Malaysia’s Prime Minister reportedly stated that the country should impose an e-commerce tax against online businesses, given how their growth presently exceeds that of businesses utilising ‘traditional’ models such as physical retail stores.
Speaking to reporters after the 34th ASEAN Summit gala dinner on 22 June 2019, the PM noted that governments have been collecting “less tax” as many brick-and-mortar stores have been shutting down, as many goods can be bought online now.
Online business is affecting other businesses. Through direct-selling, less tax is obtained, also the tax goes to the country where the product is generated, and Malaysia is not able to make anything, he said.
The PM noted that taxation will assist governments in gauging the amount of profit being made by online businesses.
ASEAN leaders propose to collect at least half of their profits via through an e-commerce tax.
Previously, plans to impose the Goods and Services Tax (GST) on digital services by foreign providers were announced during the premiership of Najib Razak in 2017. However, the tax was scrapped following the takeover by the Prime Minister’s administration on 9 May last year.
The Director-General of the Customs Department at the time predicted that “billions of ringgit” can be “easily” collected from the digital economy.
Currently, Malaysia is amending a few of the tax laws, especially with regard to the GST to collect taxes from foreign companies that offer digital services in Malaysia.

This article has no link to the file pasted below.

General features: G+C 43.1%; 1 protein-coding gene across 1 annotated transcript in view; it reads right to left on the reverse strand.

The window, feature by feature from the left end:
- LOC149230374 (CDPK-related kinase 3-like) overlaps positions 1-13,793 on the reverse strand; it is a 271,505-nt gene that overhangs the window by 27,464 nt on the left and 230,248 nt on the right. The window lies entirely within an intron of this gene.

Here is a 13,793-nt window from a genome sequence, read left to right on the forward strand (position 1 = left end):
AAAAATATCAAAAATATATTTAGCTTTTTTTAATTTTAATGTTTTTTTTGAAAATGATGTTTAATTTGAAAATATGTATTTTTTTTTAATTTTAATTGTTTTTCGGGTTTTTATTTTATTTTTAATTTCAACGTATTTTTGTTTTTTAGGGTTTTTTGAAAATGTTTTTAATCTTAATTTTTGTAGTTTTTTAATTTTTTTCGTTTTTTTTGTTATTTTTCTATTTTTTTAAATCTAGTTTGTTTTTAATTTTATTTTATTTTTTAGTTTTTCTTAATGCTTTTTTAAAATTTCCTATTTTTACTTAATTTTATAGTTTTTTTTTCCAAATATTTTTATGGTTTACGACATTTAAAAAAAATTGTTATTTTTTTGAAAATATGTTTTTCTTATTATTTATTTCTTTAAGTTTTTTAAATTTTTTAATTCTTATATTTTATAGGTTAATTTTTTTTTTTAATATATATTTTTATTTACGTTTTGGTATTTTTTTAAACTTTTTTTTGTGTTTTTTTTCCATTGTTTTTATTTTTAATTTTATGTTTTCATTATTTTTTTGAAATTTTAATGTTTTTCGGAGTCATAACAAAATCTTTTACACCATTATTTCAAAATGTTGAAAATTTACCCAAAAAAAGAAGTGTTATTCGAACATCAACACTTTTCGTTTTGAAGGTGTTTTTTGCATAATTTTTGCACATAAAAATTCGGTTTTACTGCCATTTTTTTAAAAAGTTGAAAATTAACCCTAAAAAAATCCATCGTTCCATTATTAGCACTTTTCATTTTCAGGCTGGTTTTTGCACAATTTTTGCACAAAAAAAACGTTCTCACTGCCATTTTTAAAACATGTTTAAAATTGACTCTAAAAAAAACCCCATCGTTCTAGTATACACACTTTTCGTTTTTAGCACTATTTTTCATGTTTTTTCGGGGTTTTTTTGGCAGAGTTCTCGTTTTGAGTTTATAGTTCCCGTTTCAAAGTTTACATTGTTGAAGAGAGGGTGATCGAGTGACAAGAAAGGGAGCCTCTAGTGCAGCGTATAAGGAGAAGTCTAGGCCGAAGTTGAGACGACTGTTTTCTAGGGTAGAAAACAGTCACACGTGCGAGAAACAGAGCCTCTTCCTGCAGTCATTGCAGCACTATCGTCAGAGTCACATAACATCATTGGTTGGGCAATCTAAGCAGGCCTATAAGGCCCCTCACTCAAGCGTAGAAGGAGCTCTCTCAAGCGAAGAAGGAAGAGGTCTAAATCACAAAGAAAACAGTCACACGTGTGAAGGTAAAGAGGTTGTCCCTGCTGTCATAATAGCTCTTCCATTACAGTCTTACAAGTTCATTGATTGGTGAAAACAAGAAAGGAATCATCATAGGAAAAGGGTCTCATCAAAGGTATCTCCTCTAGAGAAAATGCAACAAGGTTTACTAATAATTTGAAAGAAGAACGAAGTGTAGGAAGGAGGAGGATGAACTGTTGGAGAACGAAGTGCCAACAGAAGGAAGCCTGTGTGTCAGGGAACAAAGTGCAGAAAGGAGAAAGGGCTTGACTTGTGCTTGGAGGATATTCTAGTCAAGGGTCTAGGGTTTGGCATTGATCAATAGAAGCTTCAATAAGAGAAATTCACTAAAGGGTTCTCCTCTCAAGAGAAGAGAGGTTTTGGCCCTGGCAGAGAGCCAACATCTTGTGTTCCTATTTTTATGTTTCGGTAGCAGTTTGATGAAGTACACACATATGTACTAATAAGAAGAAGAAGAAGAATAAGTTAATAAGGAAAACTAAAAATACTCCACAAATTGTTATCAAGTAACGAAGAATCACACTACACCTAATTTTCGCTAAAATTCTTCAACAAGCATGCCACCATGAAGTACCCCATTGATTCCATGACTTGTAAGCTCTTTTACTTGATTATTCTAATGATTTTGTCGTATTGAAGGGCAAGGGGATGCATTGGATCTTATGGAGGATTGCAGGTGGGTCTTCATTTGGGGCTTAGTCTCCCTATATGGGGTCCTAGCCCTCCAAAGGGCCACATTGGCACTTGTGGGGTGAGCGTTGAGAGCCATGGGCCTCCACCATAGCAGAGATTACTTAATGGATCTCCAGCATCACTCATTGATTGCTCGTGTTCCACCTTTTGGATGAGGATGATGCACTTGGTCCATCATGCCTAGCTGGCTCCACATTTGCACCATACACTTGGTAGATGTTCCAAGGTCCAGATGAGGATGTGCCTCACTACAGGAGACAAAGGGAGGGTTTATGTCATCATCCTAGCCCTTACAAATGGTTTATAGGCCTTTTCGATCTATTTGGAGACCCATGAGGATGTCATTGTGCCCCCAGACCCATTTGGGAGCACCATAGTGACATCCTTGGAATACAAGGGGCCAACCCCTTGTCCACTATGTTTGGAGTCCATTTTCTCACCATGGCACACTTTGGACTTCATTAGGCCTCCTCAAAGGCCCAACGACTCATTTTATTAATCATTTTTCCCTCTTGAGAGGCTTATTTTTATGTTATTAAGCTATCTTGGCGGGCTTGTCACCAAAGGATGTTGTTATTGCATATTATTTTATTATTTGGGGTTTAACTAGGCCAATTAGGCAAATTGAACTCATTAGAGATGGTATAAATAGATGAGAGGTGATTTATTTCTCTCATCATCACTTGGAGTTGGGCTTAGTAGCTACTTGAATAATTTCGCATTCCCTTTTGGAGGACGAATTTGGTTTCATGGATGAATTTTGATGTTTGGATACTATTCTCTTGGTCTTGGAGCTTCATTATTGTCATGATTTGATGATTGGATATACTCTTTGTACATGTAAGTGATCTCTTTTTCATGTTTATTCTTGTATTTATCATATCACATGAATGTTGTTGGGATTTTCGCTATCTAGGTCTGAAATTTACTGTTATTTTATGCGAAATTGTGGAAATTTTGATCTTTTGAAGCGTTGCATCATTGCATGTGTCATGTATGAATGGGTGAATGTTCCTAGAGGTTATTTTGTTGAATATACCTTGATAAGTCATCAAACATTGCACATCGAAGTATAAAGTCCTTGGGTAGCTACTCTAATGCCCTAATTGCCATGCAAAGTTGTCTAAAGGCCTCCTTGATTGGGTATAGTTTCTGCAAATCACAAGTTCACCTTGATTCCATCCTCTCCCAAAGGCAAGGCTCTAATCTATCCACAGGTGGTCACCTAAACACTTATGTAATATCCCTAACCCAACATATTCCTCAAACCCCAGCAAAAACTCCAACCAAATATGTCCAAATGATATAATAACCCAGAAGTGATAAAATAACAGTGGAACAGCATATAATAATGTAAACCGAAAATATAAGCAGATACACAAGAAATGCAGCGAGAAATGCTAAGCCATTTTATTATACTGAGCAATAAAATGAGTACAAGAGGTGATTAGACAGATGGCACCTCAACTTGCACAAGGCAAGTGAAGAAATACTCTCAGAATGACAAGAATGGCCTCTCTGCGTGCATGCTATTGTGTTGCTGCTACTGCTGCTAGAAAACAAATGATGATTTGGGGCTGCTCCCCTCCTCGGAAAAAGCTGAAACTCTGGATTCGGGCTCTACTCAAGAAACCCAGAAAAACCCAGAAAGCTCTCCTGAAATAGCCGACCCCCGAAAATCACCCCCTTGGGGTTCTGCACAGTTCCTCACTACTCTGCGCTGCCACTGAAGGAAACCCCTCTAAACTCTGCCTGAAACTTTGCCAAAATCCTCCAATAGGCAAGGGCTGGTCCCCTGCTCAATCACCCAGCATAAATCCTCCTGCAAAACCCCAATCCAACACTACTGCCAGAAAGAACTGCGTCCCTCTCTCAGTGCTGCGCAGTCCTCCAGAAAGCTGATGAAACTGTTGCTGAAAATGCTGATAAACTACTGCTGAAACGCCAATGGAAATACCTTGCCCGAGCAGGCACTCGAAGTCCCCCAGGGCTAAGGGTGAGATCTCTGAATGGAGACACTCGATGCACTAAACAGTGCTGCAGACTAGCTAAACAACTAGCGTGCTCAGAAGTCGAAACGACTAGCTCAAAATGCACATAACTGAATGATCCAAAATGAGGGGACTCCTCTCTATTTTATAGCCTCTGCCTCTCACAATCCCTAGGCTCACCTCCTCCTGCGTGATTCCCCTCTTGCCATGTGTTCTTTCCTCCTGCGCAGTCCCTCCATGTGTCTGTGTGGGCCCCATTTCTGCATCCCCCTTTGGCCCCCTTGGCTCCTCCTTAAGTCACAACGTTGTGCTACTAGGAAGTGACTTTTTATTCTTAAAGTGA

Singapore to implement GST to digital services starting Jan
It is not just Malaysia that has been considering this; Singapore’s Finance Minister noted in his Budget 2018 speech that the Government intends to tax digital services via the GST. A Bill pertaining to the taxation of digital services was introduced late last year, and the new tax will come into effect starting January next year.
The GST will apply to cross-border B2C and B2B digital services and is projected to rake in approximately S$90mil in tax revenue yearly.
Foreign digital service providers and such electronic marketplace operators including application stores are expected to register for GST, if their global turnover and the value of digital services provided to non-GST registered customers in Singapore goes beyond S$1mil and S$100,000 respectively in a single calendar year, or is predicted to achieve a said level of turnover.
Currently, services such as consultancy and marketing purchased from overseas suppliers are not subject to GST. Local consumers also do not pay GST when they download apps and music from overseas. This change will ensure that imported and local services are accorded the same treatment.
Malaysia’s digital tax
According to an earlier report by OpenGov Asia, the Malaysian government plans to impose a digital service tax of six per cent on foreign digital service providers from 1 January 2020, according to the Deputy Finance Minister.
The Minister was noted that the rate was deemed the lowest compared to the rate imposed in several other countries. He stated that it is unfair if only local digital service providers are required to pay the tax. This is not a new tax it’s just having the scopes extended to providers in other countries.
It was noted that the government has the power to enforce the law even if the digital service providers were in other countries as there exists a government-to-government (GTG) cooperation among countries involved in the Organisation for Economic Cooperation and Development (OECD).
This cooperation enables the Government to take legal action against foreign companies which refuse to pay the service tax.